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Table of contents
1.
Introduction
1.1.
Problem Statement
1.2.
Some Examples
2.
DFS Approach
2.1.
Steps of Algorithm
3.
Implementation in C++
3.1.
Complexity Analysis
4.
Frequently asked questions
5.
Key takeaways
Last Updated: Mar 27, 2024

Minimum edges connected to node B to be removed from undirected graph to remove any existing path between nodes A and B.

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Introduction

This blog will discuss the solution to the problem of finding minimum edges connected to node B to be removed from undirected graph to remove any existing path between nodes A and B. 

Problem Statement

Here we are given N, M, A, and B, where N denotes the number of vertices, M denotes the number of edges in the graph, and A and B denote the nodes. We are also given an array edges[] [] which is of size M, here edge is represented by edges[i] [0] and edges[i][1]. Our task is to find the minimum edges connected to node B, which need to be removed such that no path exists between nodes A and B.

Some Examples

Example 1:

Input:
N = 5, M = 5, A = 1, B = 4
edges[] [] ={{1, 2}, {3, 4}, {4, 5}, {2, 5}, {1, 3}}
Output: 
2

Explanation:
Indexes 3, 4  from the matrix edges[][] must be removed because they are in the path of A and B.

 

Example 2:

Input:
N = 7, M = 8, A = 2, B = 6
edges[] [] = {{2, 3}, {4, 5}, {4, 3}, {5, 6}, {1, 2}, {6, 7}, {2, 6}, {7, 2}}
Output:
3

Explanation:
Indexes 0, 5, 6  from the matrix edges[][] must be removed because they are in the path of A and B.

DFS Approach

To find the minimum edges connected to node B to be removed from undirected graph to remove any existing path between nodes A and B. We will solve this problem using a depth-first search. As we can see from the problem, we need to remove edges that are connected to node B so that there remains no existing path from A to B. 

If A=1, B=3 and there are two edges {1, 2}, {2, 3} then if we remove any one from these two edges, this path would become non-existent.

Steps of Algorithm

  1. We will first create an adjacency matrix graph[] [], and this matrix will store the edge between two nodes.
  2. We will initialize a visited array to mark the visited node. 
  3. Now, we will create a variable named cnt to store the count of edges needed to be removed from the graph.
  4. After that, we will iterate through all nodes of the graph, and we will check if there exists a path from the current node to A. If it is also directly connected to B, we will increment the cnt.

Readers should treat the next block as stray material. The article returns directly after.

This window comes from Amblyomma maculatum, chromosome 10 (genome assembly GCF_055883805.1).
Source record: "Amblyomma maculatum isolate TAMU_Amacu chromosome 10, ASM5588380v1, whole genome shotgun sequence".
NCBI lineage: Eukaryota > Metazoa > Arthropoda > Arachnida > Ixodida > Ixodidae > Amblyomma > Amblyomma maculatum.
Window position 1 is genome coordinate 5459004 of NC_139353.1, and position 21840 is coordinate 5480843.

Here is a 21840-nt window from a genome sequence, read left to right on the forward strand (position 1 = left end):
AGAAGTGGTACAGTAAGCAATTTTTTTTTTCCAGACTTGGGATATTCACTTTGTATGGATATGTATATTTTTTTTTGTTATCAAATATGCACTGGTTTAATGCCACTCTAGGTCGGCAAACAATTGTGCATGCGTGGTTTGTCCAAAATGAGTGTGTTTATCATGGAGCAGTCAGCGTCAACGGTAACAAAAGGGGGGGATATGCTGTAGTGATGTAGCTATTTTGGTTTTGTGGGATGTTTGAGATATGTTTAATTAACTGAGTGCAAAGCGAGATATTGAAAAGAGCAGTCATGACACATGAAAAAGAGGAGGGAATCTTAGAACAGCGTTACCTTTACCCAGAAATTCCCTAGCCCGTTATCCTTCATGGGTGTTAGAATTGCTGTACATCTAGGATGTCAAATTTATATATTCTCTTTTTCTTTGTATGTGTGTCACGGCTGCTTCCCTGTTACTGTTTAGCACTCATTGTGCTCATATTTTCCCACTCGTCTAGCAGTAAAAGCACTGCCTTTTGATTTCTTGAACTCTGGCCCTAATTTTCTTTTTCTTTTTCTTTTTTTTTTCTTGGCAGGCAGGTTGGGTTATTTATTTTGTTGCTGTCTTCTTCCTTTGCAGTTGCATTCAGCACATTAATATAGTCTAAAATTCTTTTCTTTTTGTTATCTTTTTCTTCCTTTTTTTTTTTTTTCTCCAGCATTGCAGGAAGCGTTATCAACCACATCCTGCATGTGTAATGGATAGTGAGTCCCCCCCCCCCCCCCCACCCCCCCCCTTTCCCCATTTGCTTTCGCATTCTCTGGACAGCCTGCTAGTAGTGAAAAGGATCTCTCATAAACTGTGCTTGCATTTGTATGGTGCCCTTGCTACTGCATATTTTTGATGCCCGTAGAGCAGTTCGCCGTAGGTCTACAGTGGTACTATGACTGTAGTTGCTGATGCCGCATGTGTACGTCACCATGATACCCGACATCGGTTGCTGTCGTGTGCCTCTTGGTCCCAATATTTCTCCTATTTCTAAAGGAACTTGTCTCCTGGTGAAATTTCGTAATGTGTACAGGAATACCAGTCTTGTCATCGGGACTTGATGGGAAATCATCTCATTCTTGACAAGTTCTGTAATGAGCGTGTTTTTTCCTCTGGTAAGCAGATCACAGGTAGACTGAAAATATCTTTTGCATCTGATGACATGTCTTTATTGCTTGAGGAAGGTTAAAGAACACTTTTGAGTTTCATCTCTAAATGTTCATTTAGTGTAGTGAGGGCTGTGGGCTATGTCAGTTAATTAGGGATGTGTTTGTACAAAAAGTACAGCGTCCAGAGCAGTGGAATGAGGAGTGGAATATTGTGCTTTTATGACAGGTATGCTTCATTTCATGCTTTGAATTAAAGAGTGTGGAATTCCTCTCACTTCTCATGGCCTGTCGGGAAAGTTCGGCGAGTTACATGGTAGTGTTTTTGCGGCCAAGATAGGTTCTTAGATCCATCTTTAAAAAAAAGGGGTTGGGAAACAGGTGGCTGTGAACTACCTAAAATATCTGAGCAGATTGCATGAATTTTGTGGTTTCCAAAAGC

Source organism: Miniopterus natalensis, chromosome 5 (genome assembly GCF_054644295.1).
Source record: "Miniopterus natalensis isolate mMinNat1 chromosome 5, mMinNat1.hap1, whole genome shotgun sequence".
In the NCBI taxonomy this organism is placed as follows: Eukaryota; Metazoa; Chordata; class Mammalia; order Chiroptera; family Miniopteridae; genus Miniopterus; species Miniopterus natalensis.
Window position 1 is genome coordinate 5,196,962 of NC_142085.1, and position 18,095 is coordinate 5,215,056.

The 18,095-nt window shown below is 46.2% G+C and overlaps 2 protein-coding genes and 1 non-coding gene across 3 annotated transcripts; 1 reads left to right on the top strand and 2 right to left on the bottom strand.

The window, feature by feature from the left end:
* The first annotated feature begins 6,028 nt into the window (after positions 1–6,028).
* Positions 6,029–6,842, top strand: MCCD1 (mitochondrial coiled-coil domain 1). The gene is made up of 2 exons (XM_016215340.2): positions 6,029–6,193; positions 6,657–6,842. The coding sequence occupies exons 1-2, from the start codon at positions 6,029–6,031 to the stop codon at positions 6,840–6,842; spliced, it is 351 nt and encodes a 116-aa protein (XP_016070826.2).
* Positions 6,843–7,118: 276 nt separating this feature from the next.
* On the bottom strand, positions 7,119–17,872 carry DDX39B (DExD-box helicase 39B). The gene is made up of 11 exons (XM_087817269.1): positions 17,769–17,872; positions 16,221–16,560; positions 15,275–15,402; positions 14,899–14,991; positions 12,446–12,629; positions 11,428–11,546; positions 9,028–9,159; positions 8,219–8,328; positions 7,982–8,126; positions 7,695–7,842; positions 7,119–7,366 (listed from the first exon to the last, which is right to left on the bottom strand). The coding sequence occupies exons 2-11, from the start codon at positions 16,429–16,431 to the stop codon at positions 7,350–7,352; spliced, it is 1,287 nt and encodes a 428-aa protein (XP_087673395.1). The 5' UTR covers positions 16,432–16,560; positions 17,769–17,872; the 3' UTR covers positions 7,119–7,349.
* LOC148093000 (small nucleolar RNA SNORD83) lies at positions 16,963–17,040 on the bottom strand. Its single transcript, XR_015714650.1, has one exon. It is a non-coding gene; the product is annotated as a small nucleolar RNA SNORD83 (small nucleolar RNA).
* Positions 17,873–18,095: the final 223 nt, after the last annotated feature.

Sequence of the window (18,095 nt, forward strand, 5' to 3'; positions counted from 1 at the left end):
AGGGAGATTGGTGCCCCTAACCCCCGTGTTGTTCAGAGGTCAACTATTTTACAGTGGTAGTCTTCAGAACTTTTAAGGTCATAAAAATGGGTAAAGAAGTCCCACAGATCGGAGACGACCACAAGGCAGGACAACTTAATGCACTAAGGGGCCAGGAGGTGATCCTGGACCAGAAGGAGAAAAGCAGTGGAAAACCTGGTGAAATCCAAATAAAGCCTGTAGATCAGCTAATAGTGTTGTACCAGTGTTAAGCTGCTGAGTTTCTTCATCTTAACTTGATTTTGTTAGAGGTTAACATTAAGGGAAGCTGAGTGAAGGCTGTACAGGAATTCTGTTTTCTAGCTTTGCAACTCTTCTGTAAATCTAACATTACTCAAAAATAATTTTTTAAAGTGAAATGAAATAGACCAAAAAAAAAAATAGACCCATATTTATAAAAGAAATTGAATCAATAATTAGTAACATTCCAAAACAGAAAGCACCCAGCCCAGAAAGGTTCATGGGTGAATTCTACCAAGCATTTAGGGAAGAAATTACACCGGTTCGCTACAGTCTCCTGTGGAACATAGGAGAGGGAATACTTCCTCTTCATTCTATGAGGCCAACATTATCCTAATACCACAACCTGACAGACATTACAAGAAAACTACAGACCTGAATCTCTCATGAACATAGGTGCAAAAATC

5. After the whole iteration is over, then we will return cnt.
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Implementation in C++

// C++ code to find the minimum edges connected to node B to be removed from undirected graph to remove any existing path between nodes A and B
#include <bits/stdc++.h>
using namespace std;

// function to do dfs on undirected graph
void dfs(int s, vector<vector<int>> graph,
        vector<int> &visited)
{
    for (auto i : graph[s])
    {

        // if the current node is not visited then visit it
        if (!visited[i])
        {
            visited[i] = 1;

            // call dfs from this node
            dfs(i, graph, visited);
        }
    }
}

// function to find the minimum edges connected to node B to be removed from undirected graph to remove any existing path between nodes A and B
int removeEdges(int n, int m, int a, int b,
                vector<vector<int>> edges)
{
    // create an adjaceny matrix
    vector<vector<int>> graph(n + 1, vector<int>());
    for (int i = 0; i < m; i++)
    {
        graph[edges[i][0]].push_back(edges[i][1]);
        graph[edges[i][1]].push_back(edges[i][0]);
    }

    // visited array
    vector<int> visited(n+1, 0);
    visited[a] = 1;

    // to call dfs
    dfs(a, graph, visited);

    // to store the final count
    int cnt = 0;

    for (int i = 0; i < n; i++)
    {

        // if the current node can't be visited from node A
        if (visited[i] == 0)
            continue;

        for (int j = 0; j < graph[i].size(); j++)
        {

            // if a path exist from current node to both
            // node a and node b then increment the count
            if (graph[i][j] == b)
            {
                cnt++;
            }
        }
    }

    // return the answer
    return cnt;
}

// Driver Code
int main()
{
    int N = 6, M = 6, A = 3, B = 6;
    vector<vector<int>> edges{
        {5, 2}, {3, 4}, {2, 3}, {3, 6}, {4, 6}, {5, 6}};

    cout << removeEdges(N, M, A, B, edges);

    return 0;
}

 

Output:

Input: N = 6, M = 6, A = 3, B = 6
edges[][] = {{5, 2}, {3, 4}, {2, 3}, {3, 6}, {4, 6}, {5, 6}}
Output: 3

 

Complexity Analysis

Time Complexity: O(N)

Space Complexity: O(N)

Frequently asked questions

Q1. What are the nodes of the graph?

Ans: The nodes are the fundamental units by which a graph is formed. Nodes are also termed as vertices of the graph.

 

Q2. What is the purpose of making a visited array?

Ans: The visited array is made to track which nodes are visited and which nodes are not visited, and the visited array can store only two values. If the node is visited, it will store true. Otherwise, it will store false.

 

Q3. What is an undirected graph?

Ans: An undirected graph is a graph where we can travel in both directions. For example, if there is node A and another node B in the graph, then we can go from A->B, and we can also go from B->A.

Key takeaways

In this article, we have discussed the problem to count the minimum edges connected to node B to be removed from undirected graph to remove any existing path between nodes A and B. We have discussed its approach based on the depth-first approach, and we have also discussed the time and space complexities of this approach.

Recommended Problems: 

To learn more about graphs, refer to this link. 

Until then, Keep Learning and Keep Coding.


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